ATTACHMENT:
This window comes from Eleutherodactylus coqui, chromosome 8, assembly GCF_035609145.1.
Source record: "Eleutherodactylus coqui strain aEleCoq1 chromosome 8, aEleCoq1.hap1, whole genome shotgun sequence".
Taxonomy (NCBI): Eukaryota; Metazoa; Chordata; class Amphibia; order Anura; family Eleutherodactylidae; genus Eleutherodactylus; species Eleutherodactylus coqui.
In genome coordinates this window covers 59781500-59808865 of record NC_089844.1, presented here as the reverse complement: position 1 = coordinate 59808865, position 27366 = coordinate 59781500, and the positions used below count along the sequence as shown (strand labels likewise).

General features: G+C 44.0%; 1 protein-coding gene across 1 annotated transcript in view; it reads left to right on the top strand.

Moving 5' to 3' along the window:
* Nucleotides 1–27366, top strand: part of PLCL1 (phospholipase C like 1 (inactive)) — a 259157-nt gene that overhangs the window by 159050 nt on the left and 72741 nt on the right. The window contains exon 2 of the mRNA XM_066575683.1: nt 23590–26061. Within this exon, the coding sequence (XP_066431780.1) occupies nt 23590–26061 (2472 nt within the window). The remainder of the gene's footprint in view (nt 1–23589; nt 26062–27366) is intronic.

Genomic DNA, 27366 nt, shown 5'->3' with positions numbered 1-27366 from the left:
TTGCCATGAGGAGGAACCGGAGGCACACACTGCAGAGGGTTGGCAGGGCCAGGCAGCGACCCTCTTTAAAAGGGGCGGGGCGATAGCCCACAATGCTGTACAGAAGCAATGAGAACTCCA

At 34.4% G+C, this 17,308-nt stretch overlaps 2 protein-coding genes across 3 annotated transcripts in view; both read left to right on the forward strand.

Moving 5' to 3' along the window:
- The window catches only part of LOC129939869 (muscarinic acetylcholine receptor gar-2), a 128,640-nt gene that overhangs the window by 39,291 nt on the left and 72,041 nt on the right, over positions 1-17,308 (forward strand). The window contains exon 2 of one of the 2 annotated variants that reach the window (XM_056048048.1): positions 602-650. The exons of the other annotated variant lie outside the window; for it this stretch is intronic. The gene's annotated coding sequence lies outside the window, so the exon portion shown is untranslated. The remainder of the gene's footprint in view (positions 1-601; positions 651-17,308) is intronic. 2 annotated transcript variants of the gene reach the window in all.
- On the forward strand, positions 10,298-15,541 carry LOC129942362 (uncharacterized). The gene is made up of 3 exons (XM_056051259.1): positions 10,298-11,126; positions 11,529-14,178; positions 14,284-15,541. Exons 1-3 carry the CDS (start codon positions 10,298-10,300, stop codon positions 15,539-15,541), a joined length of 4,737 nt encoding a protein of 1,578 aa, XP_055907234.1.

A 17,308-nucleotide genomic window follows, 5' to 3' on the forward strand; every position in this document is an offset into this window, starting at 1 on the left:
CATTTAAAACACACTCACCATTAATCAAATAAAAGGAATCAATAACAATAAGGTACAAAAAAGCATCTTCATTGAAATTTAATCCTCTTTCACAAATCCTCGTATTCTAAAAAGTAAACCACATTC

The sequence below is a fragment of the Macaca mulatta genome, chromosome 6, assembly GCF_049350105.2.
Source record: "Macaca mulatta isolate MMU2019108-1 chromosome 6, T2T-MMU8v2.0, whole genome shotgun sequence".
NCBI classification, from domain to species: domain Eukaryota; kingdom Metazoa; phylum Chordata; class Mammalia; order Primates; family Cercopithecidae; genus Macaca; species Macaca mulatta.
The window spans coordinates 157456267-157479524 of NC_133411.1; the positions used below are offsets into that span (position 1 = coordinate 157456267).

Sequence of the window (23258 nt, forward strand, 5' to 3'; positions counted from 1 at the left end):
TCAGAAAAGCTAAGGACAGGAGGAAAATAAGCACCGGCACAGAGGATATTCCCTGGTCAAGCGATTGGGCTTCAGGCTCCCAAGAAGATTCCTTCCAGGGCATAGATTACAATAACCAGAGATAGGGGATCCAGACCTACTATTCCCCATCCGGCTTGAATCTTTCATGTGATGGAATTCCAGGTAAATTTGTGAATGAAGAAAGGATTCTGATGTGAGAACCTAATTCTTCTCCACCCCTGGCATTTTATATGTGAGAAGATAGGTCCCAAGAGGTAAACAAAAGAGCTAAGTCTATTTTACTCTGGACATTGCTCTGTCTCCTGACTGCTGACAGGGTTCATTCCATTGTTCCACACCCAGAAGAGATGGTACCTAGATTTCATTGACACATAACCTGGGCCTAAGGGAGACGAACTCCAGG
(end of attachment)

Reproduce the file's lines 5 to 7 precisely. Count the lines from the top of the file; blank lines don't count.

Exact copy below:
General features: G+C 44.0%; 1 protein-coding gene across 1 annotated transcript in view; it reads left to right on the top strand.

Moving 5' to 3' along the window:
* Nucleotides 1–27366, top strand: part of PLCL1 (phospholipase C like 1 (inactive)) — a 259157-nt gene that overhangs the window by 159050 nt on the left and 72741 nt on the right. The window contains exon 2 of the mRNA XM_066575683.1: nt 23590–26061. Within this exon, the coding sequence (XP_066431780.1) occupies nt 23590–26061 (2472 nt within the window). The remainder of the gene's footprint in view (nt 1–23589; nt 26062–27366) is intronic.